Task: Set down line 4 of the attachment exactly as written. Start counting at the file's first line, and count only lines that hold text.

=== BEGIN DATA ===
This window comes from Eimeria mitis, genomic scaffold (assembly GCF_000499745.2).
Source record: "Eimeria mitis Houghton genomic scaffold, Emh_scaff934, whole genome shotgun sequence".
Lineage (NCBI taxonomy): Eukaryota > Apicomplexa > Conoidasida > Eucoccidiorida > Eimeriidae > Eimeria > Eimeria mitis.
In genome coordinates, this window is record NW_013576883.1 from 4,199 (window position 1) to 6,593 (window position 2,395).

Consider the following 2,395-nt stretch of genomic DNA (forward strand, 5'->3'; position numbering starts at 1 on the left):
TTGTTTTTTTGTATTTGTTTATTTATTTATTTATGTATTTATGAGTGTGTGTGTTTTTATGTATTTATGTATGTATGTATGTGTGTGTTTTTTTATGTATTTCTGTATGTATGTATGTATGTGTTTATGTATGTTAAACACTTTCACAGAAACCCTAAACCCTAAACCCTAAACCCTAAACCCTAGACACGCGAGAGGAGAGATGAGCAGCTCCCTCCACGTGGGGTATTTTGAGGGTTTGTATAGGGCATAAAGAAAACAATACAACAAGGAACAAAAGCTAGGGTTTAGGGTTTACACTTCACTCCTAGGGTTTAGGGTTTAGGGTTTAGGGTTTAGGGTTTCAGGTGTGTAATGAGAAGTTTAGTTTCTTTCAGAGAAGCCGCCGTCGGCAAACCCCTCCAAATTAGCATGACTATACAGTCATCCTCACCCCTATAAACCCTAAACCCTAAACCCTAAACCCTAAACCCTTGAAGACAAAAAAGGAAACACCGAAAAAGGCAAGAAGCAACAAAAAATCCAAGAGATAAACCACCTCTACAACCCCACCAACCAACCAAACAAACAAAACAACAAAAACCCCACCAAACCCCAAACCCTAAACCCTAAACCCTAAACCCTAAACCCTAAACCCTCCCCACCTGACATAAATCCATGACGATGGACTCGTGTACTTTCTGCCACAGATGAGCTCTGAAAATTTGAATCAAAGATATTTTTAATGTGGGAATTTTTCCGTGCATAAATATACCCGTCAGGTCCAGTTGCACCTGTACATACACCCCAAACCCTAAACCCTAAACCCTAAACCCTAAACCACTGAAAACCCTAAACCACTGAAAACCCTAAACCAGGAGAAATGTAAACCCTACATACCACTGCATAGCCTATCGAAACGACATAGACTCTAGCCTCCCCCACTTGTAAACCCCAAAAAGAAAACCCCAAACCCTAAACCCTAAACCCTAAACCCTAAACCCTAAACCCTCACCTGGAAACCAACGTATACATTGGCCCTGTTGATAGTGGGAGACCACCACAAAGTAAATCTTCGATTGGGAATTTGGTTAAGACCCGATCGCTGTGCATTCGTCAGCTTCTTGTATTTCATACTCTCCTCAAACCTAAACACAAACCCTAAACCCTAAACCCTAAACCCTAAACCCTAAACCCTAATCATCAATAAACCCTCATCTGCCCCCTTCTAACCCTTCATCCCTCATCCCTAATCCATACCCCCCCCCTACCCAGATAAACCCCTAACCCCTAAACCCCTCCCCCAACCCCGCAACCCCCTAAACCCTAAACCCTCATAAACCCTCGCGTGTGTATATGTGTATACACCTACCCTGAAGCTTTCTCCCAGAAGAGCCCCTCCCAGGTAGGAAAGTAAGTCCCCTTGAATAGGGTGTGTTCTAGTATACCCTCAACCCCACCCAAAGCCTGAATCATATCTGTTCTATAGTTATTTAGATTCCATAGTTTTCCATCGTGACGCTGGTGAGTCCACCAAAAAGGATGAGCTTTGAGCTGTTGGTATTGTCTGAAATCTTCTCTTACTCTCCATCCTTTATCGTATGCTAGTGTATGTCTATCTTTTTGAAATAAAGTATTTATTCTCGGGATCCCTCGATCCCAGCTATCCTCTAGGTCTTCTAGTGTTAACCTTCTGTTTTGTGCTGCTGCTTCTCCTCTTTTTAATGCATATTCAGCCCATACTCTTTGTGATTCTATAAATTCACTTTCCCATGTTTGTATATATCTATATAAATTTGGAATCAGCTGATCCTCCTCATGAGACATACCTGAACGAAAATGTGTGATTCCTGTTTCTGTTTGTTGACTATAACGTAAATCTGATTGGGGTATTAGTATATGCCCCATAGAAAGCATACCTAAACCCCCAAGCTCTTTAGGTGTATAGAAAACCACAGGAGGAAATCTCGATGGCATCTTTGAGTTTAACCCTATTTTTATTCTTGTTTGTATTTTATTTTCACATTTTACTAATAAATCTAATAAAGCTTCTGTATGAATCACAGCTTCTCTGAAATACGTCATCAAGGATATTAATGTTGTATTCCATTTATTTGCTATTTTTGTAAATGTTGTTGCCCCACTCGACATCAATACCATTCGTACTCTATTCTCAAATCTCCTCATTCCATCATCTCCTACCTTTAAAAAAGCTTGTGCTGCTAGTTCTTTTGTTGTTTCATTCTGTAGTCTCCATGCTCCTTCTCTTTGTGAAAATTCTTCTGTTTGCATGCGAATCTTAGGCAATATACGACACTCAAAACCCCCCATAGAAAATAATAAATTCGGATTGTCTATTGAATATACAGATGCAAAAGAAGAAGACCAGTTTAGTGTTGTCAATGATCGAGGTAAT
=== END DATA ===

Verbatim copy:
In genome coordinates, this window is record NW_013576883.1 from 4,199 (window position 1) to 6,593 (window position 2,395).